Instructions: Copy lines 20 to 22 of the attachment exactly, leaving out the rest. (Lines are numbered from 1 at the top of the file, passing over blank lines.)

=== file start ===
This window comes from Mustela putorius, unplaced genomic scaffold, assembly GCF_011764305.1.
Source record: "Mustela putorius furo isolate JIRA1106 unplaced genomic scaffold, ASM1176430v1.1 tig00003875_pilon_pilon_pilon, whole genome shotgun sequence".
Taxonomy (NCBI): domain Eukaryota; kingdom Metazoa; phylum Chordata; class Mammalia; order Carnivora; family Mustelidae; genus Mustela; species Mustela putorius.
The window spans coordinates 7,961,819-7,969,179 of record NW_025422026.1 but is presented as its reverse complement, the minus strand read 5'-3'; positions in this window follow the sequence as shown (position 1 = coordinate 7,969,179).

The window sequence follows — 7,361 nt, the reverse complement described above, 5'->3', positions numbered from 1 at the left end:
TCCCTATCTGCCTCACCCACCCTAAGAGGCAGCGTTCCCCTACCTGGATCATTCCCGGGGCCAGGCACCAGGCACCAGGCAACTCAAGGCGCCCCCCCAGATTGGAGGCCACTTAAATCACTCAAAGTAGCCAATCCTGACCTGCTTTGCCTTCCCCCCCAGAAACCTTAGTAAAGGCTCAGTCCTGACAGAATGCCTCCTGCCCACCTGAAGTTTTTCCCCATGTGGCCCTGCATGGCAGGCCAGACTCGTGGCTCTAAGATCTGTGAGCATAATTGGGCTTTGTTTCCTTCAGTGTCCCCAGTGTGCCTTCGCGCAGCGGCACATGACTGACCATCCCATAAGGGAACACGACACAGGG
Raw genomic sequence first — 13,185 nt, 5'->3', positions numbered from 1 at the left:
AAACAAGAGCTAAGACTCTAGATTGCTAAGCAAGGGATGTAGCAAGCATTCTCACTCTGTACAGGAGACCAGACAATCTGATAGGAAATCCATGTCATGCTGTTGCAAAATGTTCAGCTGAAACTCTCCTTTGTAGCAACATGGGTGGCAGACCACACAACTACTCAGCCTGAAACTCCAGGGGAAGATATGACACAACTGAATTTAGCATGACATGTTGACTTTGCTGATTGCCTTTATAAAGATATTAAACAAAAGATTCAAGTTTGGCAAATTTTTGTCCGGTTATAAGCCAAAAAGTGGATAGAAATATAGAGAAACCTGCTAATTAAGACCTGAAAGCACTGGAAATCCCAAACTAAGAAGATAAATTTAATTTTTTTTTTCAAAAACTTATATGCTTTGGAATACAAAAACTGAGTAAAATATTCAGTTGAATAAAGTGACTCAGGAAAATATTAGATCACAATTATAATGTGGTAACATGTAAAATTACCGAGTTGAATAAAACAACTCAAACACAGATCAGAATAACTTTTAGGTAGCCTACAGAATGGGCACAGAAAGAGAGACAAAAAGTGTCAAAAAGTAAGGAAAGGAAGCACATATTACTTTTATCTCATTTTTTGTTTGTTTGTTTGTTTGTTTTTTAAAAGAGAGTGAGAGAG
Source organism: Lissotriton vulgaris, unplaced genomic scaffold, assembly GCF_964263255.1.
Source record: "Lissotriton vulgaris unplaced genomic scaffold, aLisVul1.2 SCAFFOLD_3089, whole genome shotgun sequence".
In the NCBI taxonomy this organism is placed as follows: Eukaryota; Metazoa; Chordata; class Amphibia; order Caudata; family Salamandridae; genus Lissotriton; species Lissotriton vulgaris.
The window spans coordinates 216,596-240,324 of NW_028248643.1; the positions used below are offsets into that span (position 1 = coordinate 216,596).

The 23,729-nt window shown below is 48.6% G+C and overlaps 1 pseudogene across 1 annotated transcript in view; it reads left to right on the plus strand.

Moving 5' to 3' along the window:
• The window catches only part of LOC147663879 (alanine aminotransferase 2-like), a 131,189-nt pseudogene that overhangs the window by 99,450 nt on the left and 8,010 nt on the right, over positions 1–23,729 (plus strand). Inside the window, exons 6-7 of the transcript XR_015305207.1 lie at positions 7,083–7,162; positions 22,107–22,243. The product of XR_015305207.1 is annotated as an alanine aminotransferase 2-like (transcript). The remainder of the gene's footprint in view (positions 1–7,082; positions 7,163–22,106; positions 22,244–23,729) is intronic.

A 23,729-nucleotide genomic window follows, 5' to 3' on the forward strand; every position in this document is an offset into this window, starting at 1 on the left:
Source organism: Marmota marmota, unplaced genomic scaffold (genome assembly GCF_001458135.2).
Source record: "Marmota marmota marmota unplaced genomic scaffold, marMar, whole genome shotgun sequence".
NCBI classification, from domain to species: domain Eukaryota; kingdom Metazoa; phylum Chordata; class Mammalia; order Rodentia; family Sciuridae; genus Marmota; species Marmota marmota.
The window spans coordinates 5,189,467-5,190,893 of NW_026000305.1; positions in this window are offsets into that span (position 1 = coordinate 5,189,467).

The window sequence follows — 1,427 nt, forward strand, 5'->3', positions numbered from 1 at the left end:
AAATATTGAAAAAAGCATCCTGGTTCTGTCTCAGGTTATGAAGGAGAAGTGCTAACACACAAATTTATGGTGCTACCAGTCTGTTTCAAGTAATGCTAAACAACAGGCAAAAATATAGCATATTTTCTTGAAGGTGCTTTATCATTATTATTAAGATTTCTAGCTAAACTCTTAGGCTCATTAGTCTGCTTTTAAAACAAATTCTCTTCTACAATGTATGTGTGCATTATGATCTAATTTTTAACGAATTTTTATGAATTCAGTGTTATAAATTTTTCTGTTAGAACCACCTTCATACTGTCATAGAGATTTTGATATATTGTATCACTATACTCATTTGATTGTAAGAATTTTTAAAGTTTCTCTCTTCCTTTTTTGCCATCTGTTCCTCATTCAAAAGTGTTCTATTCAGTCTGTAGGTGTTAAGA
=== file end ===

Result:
The window spans coordinates 5,189,467-5,190,893 of NW_026000305.1; positions in this window are offsets into that span (position 1 = coordinate 5,189,467).

The window sequence follows — 1,427 nt, forward strand, 5'->3', positions numbered from 1 at the left end:
AAATATTGAAAAAAGCATCCTGGTTCTGTCTCAGGTTATGAAGGAGAAGTGCTAACACACAAATTTATGGTGCTACCAGTCTGTTTCAAGTAATGCTAAACAACAGGCAAAAATATAGCATATTTTCTTGAAGGTGCTTTATCATTATTATTAAGATTTCTAGCTAAACTCTTAGGCTCATTAGTCTGCTTTTAAAACAAATTCTCTTCTACAATGTATGTGTGCATTATGATCTAATTTTTAACGAATTTTTATGAATTCAGTGTTATAAATTTTTCTGTTAGAACCACCTTCATACTGTCATAGAGATTTTGATATATTGTATCACTATACTCATTTGATTGTAAGAATTTTTAAAGTTTCTCTCTTCCTTTTTTGCCATCTGTTCCTCATTCAAAAGTGTTCTATTCAGTCTGTAGGTGTTAAGA